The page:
Subject(s)
COVID-19 , Gastrointestinal Diseases , Critical Illness , Humans , Infant, Newborn , Intensive Care Units , Prognosis , SARS-CoV-2
4.
Ann Surg ; 274(1): 50-56, 2021 07 01.
Article in English | MEDLINE | ID: covidwho-1101932

ABSTRACT

OBJECTIVE: The aim of this work is to formulate recommendations based on global expert consensus to guide the surgical community on the safe resumption of surgical and endoscopic activities. BACKGROUND: The COVID-19 pandemic has caused marked disruptions in the delivery of surgical care worldwide. A thoughtful, structured approach to resuming surgical services is necessary as the impact of COVID-19 becomes better controlled. The Coronavirus Global Surgical Collaborative sought to formulate, through rigorous scientific methodology, consensus-based recommendations in collaboration with a multidisciplinary group of international experts and policymakers. METHODS: Recommendations were developed following a Delphi process. Domain topics were formulated and subsequently subdivided into questions pertinent to different aspects of surgical care in the COVID-19 crisis. Forty-four experts from 15 countries across 4 continents drafted statements based on the specific questions. Anonymous Delphi voting on the statements was performed in 2 rounds, as well as in a telepresence meeting. RESULTS: One hundred statements were formulated across 10 domains. The statements addressed terminology, impact on procedural services, patient/staff safety, managing a backlog of surgeries, methods to restart and sustain surgical services, education, and research. Eighty-three of the statements were approved during the first round of Delphi voting, and 11 during the second round. A final telepresence meeting and discussion yielded acceptance of 5 other statements. CONCLUSIONS: The Delphi process resulted in 99 recommendations. These consensus statements provide expert guidance, based on scientific methodology, for the safe resumption of surgical activities during the COVID-19 pandemic.


Subject(s)
COVID-19/prevention & control , Elective Surgical Procedures , Endoscopy , Infection Control/organization & administration , COVID-19/epidemiology , COVID-19/transmission , Consensus , Delphi Technique , Humans , Internationality , Intersectoral Collaboration , Triage
5.
Ann Surg ; 272(6): e306-e310, 2020 12.
Article in English | MEDLINE | ID: covidwho-885722

ABSTRACT

OBJECTIVE: This study aims to show how full-time telemedicine adoption has impacted patient visit volume and attendance in a comprehensive metabolic and weight loss center. SUMMARY BACKGROUND DATA: Elective surgical practices have been profoundly impacted by the global COVID-19 pandemic, leading to a rapid increase in the utilization of telemedicine. The abrupt initiation of audio-video telehealth visits for all providers of a multidisciplinary clinic on March 19 2020 provided unique circumstances to assess the impact of telemedicine. METHODS: Data from the clinical booking system (new patient and follow-up visits) for all clinical provider types of the multidisciplinary metabolic center from the pre-telehealth, post-telehealth, and a 2019 comparative period were retrospectively reviewed and compared. The primary outcome is the change in patient visit volume for all clinical providers from before to after the initiation of telemedicine for both new patient, and follow-up visits. RESULTS: There were a total of 506 visits (162 new patient visits, and 344 follow-ups) in the pre-telehealth period, versus 413 visits (77 new patient visits, and 336 follow-ups) during the post-telehealth period. After telehealth implementation, new visits for surgeons decreased by 75%. Although follow-up visits decreased by 55.06% for surgeons, there was an increase by 27.36% for advanced practitioners. When surgeons were separated from other practitioners, their follow-up visit rate decrease by 55.06%, compared to a 16.08% increase for the group of all other practitioners (P < 0.0001). Dietitians experienced higher rates of absenteeism with new patient visits (10.00% vs 31.42%, P = 0.0128), whereas bariatricians experienced a decrease in follow-up visit absenteeism (33.33% vs 0%, P = 0.0093). CONCLUSIONS: Although new patient visit volume fell across the board, follow-up visits increased for certain nonsurgical providers. This provides a template for adoption of a multidisciplinary telehealth clinic in a post-pandemic world.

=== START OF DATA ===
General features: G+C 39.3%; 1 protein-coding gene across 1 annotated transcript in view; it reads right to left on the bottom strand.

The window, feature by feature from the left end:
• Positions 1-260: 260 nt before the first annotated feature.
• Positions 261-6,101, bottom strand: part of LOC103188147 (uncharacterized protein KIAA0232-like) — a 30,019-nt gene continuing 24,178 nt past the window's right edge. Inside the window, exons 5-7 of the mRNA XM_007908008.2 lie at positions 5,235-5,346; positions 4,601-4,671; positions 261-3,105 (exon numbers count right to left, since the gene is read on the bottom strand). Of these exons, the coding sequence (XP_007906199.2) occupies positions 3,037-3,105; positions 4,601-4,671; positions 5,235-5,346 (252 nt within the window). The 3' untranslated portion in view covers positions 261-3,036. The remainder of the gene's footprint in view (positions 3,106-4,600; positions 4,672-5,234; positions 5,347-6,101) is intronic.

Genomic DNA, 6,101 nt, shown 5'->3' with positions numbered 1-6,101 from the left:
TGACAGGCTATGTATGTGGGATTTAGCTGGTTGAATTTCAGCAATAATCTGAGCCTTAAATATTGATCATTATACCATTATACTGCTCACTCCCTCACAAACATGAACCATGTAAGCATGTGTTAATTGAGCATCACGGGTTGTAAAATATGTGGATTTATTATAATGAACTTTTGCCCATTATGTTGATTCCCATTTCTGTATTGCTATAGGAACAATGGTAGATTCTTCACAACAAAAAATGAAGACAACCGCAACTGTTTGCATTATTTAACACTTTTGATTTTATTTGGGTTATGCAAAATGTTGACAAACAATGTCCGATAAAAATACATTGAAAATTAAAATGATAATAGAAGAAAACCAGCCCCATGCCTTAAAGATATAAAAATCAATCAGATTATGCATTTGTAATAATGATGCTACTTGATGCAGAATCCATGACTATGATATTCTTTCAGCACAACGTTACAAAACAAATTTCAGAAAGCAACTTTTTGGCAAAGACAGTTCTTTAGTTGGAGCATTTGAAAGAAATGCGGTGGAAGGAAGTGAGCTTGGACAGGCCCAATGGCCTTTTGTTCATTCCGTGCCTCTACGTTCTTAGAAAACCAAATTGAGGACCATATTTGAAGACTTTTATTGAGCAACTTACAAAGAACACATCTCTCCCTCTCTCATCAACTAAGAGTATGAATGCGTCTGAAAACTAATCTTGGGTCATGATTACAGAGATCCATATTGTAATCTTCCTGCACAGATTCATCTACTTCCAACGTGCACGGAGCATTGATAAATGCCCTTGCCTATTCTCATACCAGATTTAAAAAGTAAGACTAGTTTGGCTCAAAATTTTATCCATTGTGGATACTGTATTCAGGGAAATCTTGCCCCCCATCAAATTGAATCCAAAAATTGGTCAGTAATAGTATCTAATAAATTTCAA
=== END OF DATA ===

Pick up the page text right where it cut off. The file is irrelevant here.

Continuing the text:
Subject(s)
Bariatric Surgery/statistics & numerical data , COVID-19 , Patient Acceptance of Health Care/statistics & numerical data , SARS-CoV-2 , Telemedicine/statistics & numerical data , Humans , Patient Care Team , Retrospective Studies
7.
Surg Endosc ; 35(7): 3430-3436, 2021 07.
Article in English | MEDLINE | ID: covidwho-647075

ABSTRACT

BACKGROUND: Surgeons are trained as "internists that also operate," bringing an important skillset to patient management during the current COVID-19 pandemic. A review was performed to illustrate the response of surgical staff during the pandemic with regard to patient care and residency training. METHODS: The evaluation and assessment of the changes enacted at Stony Brook Medicine's Department of Surgery is illustrated through the unique perspective of surgical residents. No IRB approval or written consent was obtained nor it was necessary for the purposes of this paper. RESULTS: Hospital policy was enacted to hinder transmission of COVID-19 and included limited gatherings of people, restricted travel, quarantined symptomatic staff, and careful surveillance for disease incidence. Surgical residency transformed as residents were diverted from traditional surgical services to staff new COVID-19 ICUs. Education transitioned to an online-based platform for lectures and reviews. New skills sets were acquired such as PICC line placement and complex ventilator management. CONCLUSIONS: The viral surge impacted surgical training while also providing unique lessons regarding preparedness and strategic planning for future pandemic and disaster management.